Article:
Guru Purnima, also known as Poornima, is a tradition and festival that is dedicated to academic and spiritual Gurus. Gurus are considered to be highly enlightened individuals who share their knowledge and their skills with little to no expectation of reward—doing it only to adhere to the principles of Karmic Yoga. This holiday is observed on the full moon day known as Purnima in the Hindu month of Ashadha. This places it somewhere between July and August on the Gregorian calendar.
It’s also a day known as Vyasa Purnima and observes the birthday of Ved Vyasa. This holiday is observed by Hindus, Buddhists, and Jains to show respect and revere their chosen spiritual teachers. It’s also a day for students to express gratitude to their teachers. This holiday is celebrated as a festival in Bhutan, India, and Nepal.
History of Guru Purnima
According to Hindu legend, Maharishi Veda Vyasa gathered together the Vedic hymns of his time and divided them into 4 parts based on their characteristics and rites. He then began teaching them to his four main disciples: Sumantu, Vaisampayana, Jaimini, and Paila.
Veda Vyasa did his duty to serve the cause of Vedic studies by taking all of the Vedic hymns that were in existence and it was this dividing up and editing of the text that lead to him being granted the name “Vyasa”, which means to edit. The Puranas and the histories are said to be the fifth Veda. As celebrated among Buddhists, it’s usually observed in honor of Buddha. Buddha gave his first sermon on this day at Sarnath in India.
It’s celebrated by Hindus as when Lord Shiva taught the seven rishis. It’s believed that the fact that Lord Buddha delivered his first sermon on this day, and the fact that Lord Shiva first taught the seven rishis on this day only reinforces just how much power was inherently contained in this sacred time.
Guru Purnima Customs & Celebrations
Guru Purnima is often celebrated by devotees bringing gifts to their spiritual teachers. These gifts can be in the form of sweets or flowers, as determined by the student. During this time, devotees also spend a considerable amount of time chanting and praying. Early in the morning, around 4 am in the morning, devotees meditate on their gurus and offer them their prayers.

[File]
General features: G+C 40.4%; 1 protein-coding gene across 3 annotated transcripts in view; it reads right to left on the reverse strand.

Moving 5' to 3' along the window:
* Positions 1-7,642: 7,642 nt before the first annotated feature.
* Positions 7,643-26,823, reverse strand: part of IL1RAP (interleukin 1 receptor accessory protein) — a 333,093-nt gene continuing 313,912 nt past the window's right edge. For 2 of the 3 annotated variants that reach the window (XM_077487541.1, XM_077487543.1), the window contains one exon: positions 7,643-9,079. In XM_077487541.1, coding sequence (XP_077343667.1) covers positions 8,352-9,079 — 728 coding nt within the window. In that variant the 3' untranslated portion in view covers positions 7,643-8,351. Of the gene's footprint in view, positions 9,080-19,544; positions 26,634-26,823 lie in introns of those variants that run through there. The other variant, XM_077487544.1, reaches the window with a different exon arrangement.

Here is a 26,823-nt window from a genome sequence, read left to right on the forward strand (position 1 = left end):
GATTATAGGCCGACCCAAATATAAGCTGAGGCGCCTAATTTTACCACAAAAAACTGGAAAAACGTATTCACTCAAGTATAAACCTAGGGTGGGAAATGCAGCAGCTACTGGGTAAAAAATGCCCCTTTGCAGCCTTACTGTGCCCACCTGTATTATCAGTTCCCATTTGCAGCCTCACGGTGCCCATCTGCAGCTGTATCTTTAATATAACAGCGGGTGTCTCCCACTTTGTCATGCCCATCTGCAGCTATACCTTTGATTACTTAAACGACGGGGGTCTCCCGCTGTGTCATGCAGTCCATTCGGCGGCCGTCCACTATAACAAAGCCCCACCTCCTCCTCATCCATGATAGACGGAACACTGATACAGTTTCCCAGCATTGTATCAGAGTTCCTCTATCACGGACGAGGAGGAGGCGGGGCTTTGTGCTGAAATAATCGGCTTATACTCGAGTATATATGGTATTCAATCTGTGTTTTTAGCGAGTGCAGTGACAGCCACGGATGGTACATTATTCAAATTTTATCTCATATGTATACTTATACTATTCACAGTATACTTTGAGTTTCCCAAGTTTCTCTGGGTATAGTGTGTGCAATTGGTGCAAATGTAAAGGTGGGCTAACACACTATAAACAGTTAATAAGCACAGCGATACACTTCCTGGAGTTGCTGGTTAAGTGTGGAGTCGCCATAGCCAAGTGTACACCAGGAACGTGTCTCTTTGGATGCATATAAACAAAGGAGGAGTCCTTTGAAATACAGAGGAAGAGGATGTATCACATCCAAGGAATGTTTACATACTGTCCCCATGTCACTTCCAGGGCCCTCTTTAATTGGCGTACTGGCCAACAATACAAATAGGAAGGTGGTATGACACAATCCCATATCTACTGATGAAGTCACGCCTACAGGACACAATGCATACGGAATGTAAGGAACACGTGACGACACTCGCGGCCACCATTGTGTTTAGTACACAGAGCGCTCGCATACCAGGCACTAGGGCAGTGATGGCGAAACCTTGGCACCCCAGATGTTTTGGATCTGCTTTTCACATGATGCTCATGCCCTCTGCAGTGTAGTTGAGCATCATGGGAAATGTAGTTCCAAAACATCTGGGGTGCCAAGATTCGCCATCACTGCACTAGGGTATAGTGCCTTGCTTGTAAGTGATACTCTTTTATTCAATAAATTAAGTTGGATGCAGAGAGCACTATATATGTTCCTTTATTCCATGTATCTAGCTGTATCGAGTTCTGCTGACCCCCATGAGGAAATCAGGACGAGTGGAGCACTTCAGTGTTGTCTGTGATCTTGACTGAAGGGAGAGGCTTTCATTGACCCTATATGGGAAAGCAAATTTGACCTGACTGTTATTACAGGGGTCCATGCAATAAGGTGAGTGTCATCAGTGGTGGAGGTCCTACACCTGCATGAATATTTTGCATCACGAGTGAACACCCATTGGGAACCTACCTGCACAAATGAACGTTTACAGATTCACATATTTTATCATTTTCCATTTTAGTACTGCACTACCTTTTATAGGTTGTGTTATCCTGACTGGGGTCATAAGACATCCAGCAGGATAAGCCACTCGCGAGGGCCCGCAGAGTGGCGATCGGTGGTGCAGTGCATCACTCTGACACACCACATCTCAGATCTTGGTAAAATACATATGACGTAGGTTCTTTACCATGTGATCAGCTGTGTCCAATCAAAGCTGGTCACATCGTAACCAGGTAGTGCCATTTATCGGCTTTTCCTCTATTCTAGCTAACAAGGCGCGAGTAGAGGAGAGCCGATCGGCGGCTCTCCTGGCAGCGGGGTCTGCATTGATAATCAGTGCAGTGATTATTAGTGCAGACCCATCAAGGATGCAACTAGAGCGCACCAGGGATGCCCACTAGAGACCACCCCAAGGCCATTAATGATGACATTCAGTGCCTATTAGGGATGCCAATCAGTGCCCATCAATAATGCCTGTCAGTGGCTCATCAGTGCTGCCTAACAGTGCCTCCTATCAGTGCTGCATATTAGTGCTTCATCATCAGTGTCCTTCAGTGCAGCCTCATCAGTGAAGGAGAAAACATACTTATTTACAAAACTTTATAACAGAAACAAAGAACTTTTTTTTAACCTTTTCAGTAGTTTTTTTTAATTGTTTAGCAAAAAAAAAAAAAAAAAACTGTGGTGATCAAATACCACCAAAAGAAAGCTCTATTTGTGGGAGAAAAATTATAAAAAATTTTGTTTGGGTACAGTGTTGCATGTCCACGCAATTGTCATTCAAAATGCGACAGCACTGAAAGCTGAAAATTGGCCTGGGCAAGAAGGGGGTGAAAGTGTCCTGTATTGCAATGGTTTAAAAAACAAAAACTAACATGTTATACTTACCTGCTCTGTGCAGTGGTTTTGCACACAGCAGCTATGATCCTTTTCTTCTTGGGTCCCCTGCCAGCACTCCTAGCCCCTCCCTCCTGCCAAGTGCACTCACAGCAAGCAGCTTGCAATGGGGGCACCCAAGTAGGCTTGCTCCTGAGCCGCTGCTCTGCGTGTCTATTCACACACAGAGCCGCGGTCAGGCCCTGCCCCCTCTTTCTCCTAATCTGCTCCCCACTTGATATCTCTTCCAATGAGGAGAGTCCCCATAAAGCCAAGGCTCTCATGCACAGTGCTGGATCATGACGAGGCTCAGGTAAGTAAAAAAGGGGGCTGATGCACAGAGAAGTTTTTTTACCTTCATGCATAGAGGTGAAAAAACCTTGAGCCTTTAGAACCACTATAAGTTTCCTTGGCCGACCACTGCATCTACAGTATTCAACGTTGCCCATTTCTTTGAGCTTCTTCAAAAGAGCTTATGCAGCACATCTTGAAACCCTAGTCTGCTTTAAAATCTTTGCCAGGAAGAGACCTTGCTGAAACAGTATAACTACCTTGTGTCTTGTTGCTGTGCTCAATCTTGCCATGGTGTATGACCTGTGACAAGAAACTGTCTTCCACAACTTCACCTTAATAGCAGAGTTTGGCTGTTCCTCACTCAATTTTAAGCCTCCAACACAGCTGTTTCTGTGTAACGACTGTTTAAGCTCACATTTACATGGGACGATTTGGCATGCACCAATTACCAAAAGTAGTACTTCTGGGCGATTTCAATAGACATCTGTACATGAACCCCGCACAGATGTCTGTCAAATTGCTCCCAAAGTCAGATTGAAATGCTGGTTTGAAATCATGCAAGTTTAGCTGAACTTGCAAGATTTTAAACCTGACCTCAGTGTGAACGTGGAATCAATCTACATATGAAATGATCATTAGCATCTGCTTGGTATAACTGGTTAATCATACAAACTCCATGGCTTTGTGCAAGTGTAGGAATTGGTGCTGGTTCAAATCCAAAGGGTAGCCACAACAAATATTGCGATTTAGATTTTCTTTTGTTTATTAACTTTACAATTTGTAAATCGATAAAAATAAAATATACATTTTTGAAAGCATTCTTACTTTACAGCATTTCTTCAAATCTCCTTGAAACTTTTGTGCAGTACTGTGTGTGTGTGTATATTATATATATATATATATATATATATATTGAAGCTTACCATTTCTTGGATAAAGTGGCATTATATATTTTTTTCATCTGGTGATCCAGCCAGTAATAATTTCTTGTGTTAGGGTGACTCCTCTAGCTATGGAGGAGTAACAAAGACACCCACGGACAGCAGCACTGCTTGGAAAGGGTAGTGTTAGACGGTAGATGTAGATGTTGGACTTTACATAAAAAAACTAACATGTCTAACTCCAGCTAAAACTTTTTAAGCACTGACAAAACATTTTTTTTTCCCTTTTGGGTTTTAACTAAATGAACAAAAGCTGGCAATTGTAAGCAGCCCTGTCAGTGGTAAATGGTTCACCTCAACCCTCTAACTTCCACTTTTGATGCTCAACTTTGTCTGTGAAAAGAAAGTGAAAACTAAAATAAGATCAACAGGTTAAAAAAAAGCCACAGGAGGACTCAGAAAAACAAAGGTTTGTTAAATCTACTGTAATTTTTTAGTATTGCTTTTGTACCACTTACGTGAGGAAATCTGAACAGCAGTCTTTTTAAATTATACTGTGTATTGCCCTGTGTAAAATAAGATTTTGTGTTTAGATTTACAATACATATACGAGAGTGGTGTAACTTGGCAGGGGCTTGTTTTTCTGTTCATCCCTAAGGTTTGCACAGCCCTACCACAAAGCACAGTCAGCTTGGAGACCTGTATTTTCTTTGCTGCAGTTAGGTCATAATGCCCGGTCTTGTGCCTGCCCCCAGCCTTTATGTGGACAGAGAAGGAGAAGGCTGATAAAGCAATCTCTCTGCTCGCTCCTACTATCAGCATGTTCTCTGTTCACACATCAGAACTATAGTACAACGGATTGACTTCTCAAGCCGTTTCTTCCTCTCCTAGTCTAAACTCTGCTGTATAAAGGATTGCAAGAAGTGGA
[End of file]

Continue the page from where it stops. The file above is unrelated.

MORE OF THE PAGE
Later on that same day, a ritual worshiping of the guru’s feet is done by all of the devotees. Sadhus (holy men) and Sannyasins (ascetics or mendicants) are offered a large feast around noon and worshiped as well. Devotees who are deserving of the honor are then initiated into the Holy Order of Sannya, later that day. The whole day is often seen as an extremely joyous event.
While many Hindus choose to fast on this day, many people do choose to eat. They will eat foods such as halwa, chole, ladoo, poori, soan papdi, and other vegetarian dishes. It is often customary for temples to offer sweet curds prepared with dried fruits called charan amrita to devotees. Some of the devotees who choose to spend the day fasting will often break their fast after their evening worship.
It’s advised that students follow the principles and teachings of the gurus and make sure to put them into practice in their lives. It’s also advisable for students to recite Vishnu Sahatranam—an ancient script that translates as the “Thousand Names of Lord Vishnu.” People who don’t have an appointed guru can still partake in this holiday by performing the Pooka of their family’s deity.
On this day, people may also recite the Datta Bawani, Guru Leelamrut, or the Saai Charitra. This holiday isn’t just observed in religious circles, however. It’s also observed in Indian academic circles. Regardless of what religion the student comes from, they are encouraged to thank their teachers during this time.
Schools, colleges, and universities will throw events that help to facilitate this thankful exchange between students and teachers on this day. Educational institutions also take the time to place a special emphasis on teaching about past scholars on this day. Students often take it upon themselves to arrange various art competitions.
Since the main tradition of this holiday is to bestow blessings on people, this is a day when students will make works of art, recite poetry or read a quote for their teacher. It’s in this way that Guru Purnima is celebrated much like Teacher’s Day is celebrated in Western countries.